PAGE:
Breakthroughs in solid-state technology promise airborne munitions that could defeat missiles by end of the decade

Raytheon believes solid-state laser technology has matured to a point where directed-energy weapons suitable for installation on aircraft could be available by the end of the decade.

The company is competing against TRW and others to demonstrate a 25kW laser in the laboratory as a step toward developing a 100kW weapon-grade laser.

Breakthroughs in the last decade have made solid-state laser weapons viable, says programme manager Chan McKearn. These include high-brightness diode-pumped slab lasers using materials that generate less heat, and architectures producing a high-quality beam that puts more energy on the target.

McKearn says Raytheon is working on solid-state lasers, based on ytterbium (Yb), which generate a quarter of the heat produced by neodimium-based lasers. Its architecture uses high-power Yb:YAG slab lasers to amplify a high-quality, low-power beam produced by a master oscillator. A phase-conjugate mirror removes aberrations caused by the amplifiers, producing a tightly focused beam, he says.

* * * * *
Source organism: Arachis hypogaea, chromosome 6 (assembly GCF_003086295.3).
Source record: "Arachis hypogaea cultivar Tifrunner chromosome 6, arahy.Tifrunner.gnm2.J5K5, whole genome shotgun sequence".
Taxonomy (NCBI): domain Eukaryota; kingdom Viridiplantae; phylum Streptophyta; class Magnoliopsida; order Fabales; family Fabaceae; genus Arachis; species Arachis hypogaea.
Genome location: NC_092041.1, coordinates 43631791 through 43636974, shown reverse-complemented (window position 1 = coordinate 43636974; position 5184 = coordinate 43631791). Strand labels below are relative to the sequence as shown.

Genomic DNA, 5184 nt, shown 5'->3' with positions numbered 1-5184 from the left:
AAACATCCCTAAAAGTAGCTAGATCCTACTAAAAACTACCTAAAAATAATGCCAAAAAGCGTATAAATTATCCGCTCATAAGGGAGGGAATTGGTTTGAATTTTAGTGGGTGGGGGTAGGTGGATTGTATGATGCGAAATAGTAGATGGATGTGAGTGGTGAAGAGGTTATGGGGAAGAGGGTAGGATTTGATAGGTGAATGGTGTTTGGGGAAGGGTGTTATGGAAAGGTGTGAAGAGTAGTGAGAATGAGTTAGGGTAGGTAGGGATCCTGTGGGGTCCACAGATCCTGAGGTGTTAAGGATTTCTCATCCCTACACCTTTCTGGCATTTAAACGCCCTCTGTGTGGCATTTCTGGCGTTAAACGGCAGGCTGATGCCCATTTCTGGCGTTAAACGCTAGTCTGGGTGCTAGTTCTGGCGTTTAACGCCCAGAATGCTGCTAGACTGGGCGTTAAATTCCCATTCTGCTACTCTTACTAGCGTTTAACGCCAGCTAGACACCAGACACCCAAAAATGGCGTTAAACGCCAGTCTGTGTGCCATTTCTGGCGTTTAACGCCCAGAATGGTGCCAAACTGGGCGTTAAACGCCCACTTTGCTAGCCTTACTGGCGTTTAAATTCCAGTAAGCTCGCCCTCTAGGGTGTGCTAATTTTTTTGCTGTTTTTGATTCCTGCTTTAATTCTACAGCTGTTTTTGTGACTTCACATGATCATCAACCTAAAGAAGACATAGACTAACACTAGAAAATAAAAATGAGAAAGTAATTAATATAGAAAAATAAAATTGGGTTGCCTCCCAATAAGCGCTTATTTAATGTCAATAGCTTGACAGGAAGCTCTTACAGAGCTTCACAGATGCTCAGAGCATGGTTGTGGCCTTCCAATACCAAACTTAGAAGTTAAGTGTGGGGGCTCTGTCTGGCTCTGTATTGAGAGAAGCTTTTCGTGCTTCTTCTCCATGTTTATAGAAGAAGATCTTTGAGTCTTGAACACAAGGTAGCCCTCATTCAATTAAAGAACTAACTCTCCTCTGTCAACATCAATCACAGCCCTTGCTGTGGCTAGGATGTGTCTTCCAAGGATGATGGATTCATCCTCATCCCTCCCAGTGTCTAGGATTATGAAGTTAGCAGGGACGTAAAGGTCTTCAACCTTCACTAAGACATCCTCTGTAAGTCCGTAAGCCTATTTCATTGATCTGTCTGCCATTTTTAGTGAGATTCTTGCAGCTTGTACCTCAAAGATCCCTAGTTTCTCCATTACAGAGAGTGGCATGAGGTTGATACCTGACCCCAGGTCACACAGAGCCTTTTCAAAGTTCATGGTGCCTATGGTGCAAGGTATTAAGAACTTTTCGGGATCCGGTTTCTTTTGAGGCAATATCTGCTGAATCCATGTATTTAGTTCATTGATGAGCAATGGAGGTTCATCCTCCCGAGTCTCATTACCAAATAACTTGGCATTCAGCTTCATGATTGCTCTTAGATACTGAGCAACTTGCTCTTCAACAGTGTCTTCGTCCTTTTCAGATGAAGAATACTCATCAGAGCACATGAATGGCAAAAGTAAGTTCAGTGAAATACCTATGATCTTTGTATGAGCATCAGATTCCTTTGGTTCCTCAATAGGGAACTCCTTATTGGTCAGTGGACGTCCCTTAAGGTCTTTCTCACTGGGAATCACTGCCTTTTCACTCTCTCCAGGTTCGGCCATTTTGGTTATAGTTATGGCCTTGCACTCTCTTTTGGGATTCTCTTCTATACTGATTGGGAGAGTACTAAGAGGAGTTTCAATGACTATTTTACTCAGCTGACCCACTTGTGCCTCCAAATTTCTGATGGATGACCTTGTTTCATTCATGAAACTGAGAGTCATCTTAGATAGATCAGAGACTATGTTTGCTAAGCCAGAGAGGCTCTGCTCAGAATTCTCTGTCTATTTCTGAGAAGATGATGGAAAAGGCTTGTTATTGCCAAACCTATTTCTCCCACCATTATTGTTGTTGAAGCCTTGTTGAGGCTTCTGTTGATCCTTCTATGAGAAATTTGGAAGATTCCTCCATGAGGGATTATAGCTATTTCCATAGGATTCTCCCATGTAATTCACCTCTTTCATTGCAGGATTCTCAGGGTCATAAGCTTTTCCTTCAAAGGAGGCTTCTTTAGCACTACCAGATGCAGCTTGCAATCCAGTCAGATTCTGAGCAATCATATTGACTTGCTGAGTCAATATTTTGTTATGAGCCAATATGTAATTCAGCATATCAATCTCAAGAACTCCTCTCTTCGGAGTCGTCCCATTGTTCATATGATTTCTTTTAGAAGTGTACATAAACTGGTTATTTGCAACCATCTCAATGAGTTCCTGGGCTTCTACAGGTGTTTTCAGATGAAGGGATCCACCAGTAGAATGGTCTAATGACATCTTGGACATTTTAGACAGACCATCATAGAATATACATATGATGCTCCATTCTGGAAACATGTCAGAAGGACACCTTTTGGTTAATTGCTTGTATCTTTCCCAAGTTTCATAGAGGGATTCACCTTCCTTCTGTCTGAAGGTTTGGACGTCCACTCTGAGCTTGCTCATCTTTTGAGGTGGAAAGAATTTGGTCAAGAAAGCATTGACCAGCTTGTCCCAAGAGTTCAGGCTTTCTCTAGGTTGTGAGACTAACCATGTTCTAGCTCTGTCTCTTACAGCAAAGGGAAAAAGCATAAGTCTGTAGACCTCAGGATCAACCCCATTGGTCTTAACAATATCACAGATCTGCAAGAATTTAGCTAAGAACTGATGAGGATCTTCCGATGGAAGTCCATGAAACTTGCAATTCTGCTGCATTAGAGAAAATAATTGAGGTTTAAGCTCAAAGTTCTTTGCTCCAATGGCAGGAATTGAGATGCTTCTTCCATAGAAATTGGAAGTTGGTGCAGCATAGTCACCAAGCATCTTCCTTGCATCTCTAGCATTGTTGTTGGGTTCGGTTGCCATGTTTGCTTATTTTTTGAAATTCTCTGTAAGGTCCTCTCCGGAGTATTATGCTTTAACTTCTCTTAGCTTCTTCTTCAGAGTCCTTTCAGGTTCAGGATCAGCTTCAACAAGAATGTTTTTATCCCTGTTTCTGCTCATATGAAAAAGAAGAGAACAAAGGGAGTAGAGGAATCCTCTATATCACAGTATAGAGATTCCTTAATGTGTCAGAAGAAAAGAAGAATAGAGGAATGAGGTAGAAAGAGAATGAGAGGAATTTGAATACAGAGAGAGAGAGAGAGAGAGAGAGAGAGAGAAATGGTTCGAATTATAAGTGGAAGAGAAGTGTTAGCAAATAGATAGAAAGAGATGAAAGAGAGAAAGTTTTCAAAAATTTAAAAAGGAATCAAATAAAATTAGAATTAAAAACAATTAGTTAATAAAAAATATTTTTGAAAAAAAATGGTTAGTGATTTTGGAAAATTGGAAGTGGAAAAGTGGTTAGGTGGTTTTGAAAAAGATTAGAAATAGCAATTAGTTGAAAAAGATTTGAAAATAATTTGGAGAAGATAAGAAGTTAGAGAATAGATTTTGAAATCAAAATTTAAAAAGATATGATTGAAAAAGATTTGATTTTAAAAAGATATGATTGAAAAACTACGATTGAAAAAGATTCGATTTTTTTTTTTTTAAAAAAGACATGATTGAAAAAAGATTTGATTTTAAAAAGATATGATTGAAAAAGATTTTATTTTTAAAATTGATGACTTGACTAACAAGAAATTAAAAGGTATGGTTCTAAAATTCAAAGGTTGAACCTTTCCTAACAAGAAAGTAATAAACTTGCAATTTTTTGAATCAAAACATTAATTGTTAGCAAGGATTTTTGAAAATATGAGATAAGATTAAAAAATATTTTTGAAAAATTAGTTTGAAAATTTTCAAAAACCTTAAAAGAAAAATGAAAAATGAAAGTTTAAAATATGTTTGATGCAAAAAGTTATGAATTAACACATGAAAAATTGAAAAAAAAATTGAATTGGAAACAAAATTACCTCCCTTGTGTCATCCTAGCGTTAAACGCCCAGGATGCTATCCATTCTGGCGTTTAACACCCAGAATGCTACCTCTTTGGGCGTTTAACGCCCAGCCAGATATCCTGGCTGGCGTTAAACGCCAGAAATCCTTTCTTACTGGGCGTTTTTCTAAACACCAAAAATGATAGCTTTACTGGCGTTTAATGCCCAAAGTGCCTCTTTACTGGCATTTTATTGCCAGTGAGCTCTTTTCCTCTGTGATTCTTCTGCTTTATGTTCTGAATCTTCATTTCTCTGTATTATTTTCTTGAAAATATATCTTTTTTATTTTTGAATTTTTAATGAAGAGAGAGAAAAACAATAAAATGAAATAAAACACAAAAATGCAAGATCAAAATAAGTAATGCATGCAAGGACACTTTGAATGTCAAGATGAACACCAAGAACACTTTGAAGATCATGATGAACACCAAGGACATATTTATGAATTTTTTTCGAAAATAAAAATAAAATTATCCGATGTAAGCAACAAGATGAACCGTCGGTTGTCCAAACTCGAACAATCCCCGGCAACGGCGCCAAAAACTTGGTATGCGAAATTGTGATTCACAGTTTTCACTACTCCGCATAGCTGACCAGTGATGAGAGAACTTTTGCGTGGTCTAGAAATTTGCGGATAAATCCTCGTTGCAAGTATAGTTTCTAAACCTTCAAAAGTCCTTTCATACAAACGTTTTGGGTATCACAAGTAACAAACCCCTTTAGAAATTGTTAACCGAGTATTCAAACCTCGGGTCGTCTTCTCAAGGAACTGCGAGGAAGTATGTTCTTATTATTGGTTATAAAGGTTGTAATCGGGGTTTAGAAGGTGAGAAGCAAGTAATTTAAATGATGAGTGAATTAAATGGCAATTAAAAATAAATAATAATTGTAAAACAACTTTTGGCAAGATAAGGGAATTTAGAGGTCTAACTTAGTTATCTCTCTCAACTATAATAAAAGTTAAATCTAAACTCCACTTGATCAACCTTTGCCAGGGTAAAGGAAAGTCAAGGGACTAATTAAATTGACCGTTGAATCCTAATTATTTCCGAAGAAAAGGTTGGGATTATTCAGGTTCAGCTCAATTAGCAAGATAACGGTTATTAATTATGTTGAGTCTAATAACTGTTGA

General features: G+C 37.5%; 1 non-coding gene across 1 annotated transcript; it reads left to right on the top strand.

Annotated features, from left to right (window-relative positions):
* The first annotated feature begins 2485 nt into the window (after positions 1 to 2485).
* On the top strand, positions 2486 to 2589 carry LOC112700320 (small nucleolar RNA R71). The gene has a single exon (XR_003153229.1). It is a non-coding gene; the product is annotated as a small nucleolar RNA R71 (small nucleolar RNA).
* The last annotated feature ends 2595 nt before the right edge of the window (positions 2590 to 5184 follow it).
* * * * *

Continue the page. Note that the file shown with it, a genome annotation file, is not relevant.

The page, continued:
Raytheon has demonstrated a 2.6kW solid-state laser in the laboratory and is competing to build a 25kW device for the US Air Force Research Laboratory (Flight International, 1-7 October).

Bench tests of the 25kW laser are planned for 2004-05. The tests could lead to a 100kW weapon-grade laser being available by the end of the decade, says Michael Booen, vice-president directed-energy weapons at Raytheon Missile Systems.

A likely initial use of directed-energy weapons will be to defend aircraft against missile attack. Although a 25kW laser could be enough to damage the seeker on an infrared-guided missile, a 100kW weapon will be needed to defeat radar-guided missiles at useful ranges, says Booen. Other potential uses include surgical attacks in urban areas. "Directed energy is the future of precision strike," he says.

Early candidates for laser weapons include the Lockheed Martin F-35 Joint Strike Fighter, as well as gunships and unmanned combat air vehicles.

Source: Flight International